8. Bake 25 to 30 minutes, until the liquid has mostly firmed up.
  9. Meanwhile, make the topping:  In a large bowl, cream the butter and brown sugar with a handheld mixer until light.  Add the walnuts and blend.  Add the flour and cinnamon and beat 30 seconds more.  Refrigerate until needed.
  10. Remove pie from oven and cover with topping.  You may not need all the topping.  Bake for another 15 to 20 minutes, until the topping is browned.  Transfer to a rack and cool completely, serve at room temperature.

So, I eagerly went to work trying to make this interesting new pie crust.  It really is quite difficult.  I also think I had the wrong shaped pie pan.  Plus I was using greaseproof paper instead of parchment paper.  Basically it was a nightmare.  The crust is quite soft, so a lot of the crust kind of melted off the pie pan and onto the baking sheet below it.  The greaseproof paper also stuck to the crust, so there was no saving it there either.  I did try a bit of it, and it tasted kind of like a cheese biscuit that you can get here in the UK.  Basically, there was nothing I could do.  I had already made the filling, so the pie needed to be made!  The apples choices on the recipe list weren’t available here in the UK (no surprise), so I opted for a Bramley cooking apple which they have everywhere in the UK.  I noticed that a lot of apple pie recipes from the UK seem to use these apples, so I figured it would be a good substitute.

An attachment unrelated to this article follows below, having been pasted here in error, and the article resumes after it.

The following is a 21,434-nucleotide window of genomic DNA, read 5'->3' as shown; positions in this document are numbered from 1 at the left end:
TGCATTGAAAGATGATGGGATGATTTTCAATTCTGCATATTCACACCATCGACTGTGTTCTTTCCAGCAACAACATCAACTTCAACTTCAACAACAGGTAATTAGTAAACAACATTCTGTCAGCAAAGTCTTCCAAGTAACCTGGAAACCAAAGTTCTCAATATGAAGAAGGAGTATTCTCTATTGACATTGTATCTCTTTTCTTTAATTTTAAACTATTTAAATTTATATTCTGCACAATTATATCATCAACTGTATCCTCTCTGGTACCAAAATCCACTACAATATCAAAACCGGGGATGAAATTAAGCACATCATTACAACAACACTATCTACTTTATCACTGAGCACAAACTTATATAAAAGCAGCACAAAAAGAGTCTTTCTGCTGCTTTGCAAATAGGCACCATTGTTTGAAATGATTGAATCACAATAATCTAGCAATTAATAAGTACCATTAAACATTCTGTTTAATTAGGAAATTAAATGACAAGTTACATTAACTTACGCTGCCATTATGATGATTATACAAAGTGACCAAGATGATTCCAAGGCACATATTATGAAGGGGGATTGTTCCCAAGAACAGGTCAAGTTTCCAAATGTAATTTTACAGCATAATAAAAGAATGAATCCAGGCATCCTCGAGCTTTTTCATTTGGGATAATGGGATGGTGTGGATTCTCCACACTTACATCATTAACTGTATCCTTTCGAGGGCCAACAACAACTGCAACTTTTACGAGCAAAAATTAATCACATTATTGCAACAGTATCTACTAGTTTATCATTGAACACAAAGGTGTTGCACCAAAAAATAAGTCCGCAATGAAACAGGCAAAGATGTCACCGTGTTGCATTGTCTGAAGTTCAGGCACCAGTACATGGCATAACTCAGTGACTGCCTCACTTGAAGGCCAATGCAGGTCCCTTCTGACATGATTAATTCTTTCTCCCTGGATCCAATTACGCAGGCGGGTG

So I whipped up a regular pie crust.  I went ahead and tried the Cook’s Illustrated Pie Crust recipe that I used for the Strawberry Pie I made a few weeks before.  I thought I’d give it one more try.  I made the pie crust, and I probably should have let it set a bit longer as it was a bit soft and tricky to work with, but I managed to get it into the pie pan.  I added the filling and baked!  Then the topping.

The pie was actually delicious!  I also made some fresh homemade whipped cream for the top.  The cream is quite simple, and also from the serendipity cookbook.  To 1 cup of whipping cream, add 1 1/2 tablespoons of corn syrup (or golden syrup in the UK) and a teaspoon of vanilla extract, then whip until soft peaks form.  The pie crust was better than it was before, and probably due to the longer baking time.  It leads me to believe that I should try it one more time just to see which recipe is better.  I think if I make it for a strawberry pie again, or something that doesn’t require baking, then I need to make sure to bake the crust longer than I had before, as it really wasn’t as nice as it could have been for that pie.

I also need to get another pie plate similar to the one I already had to attempt this recipe again.  I really want to try it with the cheesy pie crust that it is supposed to have instead of the substitute I ended up using.  Oh and here’s a few pictures:

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Posted by on July 26, 2011 in Pie